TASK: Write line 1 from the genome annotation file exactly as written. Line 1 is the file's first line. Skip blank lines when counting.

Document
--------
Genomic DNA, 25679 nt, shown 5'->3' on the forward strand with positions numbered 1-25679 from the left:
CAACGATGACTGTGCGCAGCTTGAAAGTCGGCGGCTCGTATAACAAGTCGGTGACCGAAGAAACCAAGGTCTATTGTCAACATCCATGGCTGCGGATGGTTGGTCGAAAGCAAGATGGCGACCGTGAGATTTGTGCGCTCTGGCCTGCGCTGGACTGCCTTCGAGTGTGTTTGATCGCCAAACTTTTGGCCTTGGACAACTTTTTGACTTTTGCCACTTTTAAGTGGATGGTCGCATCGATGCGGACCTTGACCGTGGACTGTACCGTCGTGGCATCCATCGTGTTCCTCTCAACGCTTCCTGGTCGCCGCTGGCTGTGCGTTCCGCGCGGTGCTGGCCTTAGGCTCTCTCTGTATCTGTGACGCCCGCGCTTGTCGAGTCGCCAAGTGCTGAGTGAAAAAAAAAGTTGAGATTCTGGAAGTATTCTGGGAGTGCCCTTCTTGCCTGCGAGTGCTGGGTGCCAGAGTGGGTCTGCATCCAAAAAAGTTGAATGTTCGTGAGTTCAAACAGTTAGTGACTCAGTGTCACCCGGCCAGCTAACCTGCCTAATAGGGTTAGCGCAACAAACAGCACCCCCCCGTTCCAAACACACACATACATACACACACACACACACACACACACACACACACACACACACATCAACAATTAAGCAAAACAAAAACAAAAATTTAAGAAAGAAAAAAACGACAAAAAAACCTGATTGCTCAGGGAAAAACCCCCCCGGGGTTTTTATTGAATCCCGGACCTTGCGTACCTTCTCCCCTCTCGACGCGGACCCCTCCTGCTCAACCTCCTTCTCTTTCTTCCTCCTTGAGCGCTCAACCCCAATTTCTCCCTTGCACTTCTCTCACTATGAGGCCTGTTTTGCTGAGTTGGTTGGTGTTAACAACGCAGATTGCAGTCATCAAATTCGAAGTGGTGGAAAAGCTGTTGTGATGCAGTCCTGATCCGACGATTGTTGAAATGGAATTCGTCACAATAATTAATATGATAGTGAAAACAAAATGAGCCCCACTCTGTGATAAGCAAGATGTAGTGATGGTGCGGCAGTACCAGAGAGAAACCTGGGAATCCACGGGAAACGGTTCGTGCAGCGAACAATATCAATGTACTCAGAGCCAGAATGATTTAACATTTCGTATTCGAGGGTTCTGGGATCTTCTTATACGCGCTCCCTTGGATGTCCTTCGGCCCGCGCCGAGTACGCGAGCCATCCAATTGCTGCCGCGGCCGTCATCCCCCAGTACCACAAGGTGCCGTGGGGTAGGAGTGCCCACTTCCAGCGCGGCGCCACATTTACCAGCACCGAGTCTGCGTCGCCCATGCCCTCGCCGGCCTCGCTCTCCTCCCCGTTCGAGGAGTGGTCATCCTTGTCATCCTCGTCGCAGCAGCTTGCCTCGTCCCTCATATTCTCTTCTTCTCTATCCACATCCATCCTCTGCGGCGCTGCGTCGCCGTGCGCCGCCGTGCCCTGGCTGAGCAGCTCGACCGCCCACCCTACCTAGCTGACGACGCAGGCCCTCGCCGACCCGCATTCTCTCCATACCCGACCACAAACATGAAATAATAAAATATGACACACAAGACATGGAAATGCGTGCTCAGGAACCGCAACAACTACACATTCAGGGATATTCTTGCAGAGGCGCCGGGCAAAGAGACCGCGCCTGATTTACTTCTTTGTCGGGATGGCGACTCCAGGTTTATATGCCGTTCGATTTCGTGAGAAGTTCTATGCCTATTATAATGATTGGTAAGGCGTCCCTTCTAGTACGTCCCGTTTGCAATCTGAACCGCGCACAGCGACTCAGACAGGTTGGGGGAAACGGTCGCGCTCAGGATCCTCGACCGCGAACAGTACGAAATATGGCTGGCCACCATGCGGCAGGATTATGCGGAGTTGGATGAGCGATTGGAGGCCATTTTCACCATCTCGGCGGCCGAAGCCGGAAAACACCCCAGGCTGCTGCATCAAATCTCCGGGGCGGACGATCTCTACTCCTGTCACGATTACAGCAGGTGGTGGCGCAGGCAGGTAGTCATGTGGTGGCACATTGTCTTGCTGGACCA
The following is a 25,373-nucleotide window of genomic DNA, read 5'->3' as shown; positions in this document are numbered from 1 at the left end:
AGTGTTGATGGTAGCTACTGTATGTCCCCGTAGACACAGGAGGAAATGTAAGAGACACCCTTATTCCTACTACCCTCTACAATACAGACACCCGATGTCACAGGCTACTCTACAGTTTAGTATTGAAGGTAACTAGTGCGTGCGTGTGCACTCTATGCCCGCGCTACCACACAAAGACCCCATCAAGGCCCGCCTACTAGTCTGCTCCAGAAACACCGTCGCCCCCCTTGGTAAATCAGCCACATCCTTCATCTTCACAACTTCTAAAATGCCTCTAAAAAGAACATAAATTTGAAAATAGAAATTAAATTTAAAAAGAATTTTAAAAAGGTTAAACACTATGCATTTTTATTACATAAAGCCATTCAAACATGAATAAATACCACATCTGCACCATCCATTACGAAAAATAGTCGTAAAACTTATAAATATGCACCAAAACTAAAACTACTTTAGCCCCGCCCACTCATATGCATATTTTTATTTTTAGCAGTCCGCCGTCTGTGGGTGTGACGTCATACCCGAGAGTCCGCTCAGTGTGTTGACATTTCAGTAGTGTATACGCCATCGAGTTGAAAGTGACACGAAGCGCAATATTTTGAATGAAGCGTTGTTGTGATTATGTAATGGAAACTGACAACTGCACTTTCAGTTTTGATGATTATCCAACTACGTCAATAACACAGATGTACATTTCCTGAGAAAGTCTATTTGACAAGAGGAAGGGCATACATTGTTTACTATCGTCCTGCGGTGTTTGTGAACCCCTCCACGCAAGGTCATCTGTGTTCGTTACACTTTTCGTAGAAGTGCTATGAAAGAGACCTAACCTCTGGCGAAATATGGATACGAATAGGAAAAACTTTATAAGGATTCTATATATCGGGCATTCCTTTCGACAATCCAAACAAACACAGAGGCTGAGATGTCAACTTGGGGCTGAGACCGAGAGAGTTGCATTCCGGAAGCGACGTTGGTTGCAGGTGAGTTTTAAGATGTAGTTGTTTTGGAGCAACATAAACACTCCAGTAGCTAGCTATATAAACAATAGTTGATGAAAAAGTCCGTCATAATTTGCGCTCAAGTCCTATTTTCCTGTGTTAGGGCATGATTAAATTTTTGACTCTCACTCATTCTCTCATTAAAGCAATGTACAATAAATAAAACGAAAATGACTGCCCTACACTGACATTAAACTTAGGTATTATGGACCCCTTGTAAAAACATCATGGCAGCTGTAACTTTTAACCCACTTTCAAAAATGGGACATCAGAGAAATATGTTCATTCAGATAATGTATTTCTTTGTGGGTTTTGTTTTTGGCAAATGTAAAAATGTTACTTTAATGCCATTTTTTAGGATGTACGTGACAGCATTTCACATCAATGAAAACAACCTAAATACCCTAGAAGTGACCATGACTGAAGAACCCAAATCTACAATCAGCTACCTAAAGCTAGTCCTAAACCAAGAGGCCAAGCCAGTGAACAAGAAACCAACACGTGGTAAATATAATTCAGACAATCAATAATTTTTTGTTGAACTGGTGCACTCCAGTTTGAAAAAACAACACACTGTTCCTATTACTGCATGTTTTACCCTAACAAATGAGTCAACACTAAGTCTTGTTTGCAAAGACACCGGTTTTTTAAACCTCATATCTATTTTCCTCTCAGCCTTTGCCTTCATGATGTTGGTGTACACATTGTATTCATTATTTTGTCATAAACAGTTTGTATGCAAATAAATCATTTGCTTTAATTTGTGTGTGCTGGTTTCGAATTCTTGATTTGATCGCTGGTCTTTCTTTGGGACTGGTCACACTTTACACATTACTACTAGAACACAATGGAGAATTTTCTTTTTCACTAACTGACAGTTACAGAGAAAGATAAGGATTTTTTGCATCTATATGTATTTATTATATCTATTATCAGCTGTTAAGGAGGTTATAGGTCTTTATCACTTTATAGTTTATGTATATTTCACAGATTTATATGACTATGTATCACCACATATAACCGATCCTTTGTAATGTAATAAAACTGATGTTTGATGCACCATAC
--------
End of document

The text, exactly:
Genomic DNA, 25679 nt, shown 5'->3' on the forward strand with positions numbered 1-25679 from the left: